William Wordsworth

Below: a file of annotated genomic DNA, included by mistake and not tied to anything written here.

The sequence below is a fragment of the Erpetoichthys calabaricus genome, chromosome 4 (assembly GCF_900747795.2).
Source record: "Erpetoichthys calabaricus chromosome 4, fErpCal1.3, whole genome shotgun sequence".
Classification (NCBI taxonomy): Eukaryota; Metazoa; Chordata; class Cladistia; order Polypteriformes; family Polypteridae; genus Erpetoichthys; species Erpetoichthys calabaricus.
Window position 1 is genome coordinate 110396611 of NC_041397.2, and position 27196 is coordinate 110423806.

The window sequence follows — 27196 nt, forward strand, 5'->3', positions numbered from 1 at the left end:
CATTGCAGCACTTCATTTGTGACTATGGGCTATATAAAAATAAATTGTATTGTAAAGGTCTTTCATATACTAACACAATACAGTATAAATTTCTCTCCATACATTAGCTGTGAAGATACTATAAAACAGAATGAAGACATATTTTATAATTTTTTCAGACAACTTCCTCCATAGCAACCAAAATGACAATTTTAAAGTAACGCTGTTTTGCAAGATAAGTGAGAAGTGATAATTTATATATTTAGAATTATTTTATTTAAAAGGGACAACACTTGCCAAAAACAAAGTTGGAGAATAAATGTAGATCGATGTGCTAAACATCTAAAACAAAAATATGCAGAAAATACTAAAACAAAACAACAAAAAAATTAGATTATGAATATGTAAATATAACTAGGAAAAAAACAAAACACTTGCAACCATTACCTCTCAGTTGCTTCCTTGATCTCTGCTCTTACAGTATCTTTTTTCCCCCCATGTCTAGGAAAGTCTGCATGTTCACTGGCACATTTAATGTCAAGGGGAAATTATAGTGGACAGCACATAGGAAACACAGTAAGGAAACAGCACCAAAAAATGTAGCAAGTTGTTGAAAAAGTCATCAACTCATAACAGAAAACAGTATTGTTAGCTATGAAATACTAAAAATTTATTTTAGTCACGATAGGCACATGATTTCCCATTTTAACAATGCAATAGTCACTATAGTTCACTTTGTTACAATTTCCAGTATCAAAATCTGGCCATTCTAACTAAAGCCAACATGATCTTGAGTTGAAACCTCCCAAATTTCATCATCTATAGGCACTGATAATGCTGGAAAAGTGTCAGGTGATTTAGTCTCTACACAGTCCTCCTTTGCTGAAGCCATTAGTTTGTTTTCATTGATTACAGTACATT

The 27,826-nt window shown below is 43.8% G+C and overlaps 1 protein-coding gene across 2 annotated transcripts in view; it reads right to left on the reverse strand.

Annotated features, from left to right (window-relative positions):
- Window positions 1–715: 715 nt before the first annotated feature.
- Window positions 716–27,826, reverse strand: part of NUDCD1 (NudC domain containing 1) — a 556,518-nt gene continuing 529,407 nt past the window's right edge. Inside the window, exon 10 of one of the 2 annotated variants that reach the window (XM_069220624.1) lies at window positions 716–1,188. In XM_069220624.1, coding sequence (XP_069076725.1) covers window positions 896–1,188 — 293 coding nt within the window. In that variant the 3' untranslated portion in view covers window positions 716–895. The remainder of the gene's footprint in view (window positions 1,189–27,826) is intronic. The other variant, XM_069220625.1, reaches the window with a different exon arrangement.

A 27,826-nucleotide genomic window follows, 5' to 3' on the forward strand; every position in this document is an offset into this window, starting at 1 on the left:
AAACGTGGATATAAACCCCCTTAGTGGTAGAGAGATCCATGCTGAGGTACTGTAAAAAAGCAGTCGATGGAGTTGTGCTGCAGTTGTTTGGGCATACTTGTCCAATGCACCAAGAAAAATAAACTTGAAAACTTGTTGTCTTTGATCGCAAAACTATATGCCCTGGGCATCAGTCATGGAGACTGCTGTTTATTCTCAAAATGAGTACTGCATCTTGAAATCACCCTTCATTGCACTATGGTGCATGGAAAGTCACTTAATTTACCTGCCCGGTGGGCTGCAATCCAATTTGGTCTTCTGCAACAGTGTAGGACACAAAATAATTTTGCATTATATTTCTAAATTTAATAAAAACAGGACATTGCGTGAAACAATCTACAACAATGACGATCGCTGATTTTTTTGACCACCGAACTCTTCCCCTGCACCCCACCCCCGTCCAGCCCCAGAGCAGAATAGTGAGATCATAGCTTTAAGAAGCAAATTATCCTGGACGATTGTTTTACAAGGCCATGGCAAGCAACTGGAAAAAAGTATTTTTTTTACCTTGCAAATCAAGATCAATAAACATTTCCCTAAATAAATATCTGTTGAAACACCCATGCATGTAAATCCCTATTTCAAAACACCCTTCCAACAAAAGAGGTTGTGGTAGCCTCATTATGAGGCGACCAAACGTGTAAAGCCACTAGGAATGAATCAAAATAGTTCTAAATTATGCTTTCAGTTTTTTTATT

The Morning Of The Day Appointed For A General Thanksgiving